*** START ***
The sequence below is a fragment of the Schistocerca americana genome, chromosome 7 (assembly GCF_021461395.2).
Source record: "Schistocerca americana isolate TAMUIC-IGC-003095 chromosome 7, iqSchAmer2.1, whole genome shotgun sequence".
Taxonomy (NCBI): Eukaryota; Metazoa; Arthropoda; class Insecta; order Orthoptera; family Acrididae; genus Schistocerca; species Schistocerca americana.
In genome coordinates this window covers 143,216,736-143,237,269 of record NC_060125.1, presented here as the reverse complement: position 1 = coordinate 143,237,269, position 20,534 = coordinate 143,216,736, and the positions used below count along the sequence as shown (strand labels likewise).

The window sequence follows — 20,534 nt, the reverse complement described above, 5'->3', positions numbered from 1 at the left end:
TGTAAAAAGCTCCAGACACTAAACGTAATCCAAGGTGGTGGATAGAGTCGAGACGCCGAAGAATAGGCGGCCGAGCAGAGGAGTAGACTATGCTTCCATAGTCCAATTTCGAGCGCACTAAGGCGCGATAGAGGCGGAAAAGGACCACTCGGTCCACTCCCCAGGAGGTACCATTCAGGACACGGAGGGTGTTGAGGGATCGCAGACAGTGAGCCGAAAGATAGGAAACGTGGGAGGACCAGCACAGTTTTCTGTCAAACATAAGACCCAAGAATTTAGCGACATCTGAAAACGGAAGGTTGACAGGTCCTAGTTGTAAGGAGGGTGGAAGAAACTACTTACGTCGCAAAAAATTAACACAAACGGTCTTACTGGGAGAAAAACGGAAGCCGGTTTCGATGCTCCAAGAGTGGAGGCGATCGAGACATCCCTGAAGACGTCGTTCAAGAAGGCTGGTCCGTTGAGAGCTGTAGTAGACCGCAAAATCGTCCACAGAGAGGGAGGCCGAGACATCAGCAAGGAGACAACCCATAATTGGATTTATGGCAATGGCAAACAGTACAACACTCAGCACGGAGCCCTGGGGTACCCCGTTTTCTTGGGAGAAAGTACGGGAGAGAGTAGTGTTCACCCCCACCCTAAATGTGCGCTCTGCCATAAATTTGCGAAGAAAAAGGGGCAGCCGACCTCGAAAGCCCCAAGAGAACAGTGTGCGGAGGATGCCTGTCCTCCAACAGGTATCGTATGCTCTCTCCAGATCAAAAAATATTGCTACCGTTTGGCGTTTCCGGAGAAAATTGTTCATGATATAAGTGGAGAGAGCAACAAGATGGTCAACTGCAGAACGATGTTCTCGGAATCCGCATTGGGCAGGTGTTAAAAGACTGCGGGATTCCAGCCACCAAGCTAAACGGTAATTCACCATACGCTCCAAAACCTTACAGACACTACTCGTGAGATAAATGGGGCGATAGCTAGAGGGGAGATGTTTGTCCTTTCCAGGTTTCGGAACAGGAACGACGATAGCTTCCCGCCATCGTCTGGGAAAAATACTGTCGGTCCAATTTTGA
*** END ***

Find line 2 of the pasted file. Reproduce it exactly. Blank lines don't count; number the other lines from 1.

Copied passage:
Source record: "Schistocerca americana isolate TAMUIC-IGC-003095 chromosome 7, iqSchAmer2.1, whole genome shotgun sequence".